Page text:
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A Kohonen map or SOM (Self-organizing-map). The mouse is coupled to the input layer of the network. Each flower and cheese has a smell vector which is sent to the input layer when the mouse hovers nearby. The SOM learns representations of the smells as the mouse is moved around the different objects.

This cerebellum model shows how patterns learned via a dopmanergic system in basal ganglia can be "transferred to" the cerebellum. This network learns a simple mapping from "go" to 1 and "no go" to 0 .

A SORN or Self Organizing Recurrent Network (Lazar, Pipa, & Triesch, 2009). 5115 neurons, 3.6 million synapses, and 3 forms of plasticity. Implemented using a script (not yet available from the GUI).

Hebbian STDP. The table is coupled to two individual neurons which drive the neurons on either side of the STDP synapse. The order of activation of the driving neurons can be set in the data table. The case shown potentiates the STDP synapse. A time-series of the synapse's strength and raster of neuron firing patterns are also shown.

Lexical tokens parsed in a Text World and coupled to the input layer of a simple recurrent network (SRN), which is being trained to anticipate the next phoneme in a training sequence. The data is a sequence of phonemes organized in to three words ("ba","dii", "guu"). The bottom-left panel shows the predicted next phoneme at a time, the actual next phoneme, and error. A PCA projection of activations of the hidden layer is shown on the left. Clusters correspond to characteristic sequences of input text. The network is based on Elman 1990.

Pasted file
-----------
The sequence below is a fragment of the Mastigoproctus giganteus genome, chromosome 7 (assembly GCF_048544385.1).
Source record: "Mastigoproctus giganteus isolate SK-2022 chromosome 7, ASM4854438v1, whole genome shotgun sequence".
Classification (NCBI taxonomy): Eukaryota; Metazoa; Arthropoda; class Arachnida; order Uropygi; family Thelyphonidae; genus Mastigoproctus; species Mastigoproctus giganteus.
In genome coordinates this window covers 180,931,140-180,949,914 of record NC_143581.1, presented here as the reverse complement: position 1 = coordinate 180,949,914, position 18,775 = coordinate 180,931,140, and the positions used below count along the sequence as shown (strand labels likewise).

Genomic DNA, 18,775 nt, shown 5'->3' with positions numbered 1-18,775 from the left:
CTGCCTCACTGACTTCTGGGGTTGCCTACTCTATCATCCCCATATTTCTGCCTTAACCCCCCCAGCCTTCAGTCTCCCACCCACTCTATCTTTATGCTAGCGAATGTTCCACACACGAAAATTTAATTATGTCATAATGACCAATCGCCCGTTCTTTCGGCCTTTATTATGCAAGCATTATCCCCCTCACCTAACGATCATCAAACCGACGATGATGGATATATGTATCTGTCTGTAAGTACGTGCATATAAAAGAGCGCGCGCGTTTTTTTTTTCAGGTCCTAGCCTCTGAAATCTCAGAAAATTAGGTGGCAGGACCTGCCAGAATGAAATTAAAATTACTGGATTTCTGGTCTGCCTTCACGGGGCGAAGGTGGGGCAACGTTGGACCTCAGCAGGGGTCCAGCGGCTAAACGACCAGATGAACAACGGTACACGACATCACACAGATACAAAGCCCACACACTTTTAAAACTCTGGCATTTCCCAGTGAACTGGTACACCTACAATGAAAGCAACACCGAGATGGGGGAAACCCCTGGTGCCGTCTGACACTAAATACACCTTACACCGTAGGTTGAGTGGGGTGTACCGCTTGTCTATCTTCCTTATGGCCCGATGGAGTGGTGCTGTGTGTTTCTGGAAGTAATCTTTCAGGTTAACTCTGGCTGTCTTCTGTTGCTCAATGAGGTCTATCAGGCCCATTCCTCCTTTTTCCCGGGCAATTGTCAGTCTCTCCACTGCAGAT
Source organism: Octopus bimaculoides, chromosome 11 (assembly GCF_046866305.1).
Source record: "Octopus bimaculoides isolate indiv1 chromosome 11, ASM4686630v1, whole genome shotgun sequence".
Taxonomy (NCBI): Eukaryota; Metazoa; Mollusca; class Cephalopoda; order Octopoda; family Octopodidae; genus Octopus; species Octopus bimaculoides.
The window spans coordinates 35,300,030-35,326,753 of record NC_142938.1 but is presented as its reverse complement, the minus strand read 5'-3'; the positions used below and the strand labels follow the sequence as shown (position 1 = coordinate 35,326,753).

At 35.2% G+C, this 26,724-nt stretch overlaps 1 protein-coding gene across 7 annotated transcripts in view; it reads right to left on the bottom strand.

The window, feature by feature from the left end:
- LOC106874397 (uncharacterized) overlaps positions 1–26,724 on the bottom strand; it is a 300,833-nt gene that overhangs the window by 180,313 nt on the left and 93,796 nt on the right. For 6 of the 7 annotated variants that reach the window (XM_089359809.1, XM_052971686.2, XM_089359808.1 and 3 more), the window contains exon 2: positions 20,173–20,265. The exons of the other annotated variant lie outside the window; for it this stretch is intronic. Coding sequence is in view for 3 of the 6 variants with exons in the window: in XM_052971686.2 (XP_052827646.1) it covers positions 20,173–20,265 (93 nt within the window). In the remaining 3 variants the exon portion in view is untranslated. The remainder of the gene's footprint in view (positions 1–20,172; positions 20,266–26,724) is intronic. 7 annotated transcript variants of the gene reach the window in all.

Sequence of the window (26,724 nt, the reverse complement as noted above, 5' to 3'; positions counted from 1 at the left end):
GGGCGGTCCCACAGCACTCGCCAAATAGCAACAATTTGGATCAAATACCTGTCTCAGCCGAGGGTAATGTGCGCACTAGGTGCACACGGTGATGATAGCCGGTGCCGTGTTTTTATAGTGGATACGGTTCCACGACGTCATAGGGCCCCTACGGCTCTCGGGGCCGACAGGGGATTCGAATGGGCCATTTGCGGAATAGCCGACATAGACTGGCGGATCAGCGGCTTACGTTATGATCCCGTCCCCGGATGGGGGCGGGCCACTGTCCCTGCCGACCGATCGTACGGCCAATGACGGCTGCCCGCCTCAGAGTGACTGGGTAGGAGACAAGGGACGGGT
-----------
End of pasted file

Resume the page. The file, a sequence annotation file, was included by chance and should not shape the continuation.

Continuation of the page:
A re-creation of a living neural network, using data recorded from a 512 multi- electrode array. The original living neural network was prepared as a dissociated culture of neurons taken from rat somatosensory cortex. Transfer entropy analysis was performed on the spike trains in the culture to find which neurons had the highest likelihood of being connected by a synapse. The resulting matrix was transformed into a weight matrix and used as the basis for the synaptic connections in the picture. The neuron model used here is the adaptive exponential integrate and fire model. Users can load a weight matrix taken from real neurons as well as their positions and can put that model in Simbrain.

Several visualizers operating at once. Each is coupled to a network (which is running without the GUI). The upper left shows a neuron group coupled to an exponential convolution of its spike trains. This roughly displays how active a neuron has been. The histogram shows how firing rates are distributed across neurons. Low dimension projection using PCA on an exponential convolution of a subsample of the network's spike trains. The raster plot and time series showing an exponential convolution of the spike trains of several randomly selected neurons.

For screenshots of older versions of Simbrain click here.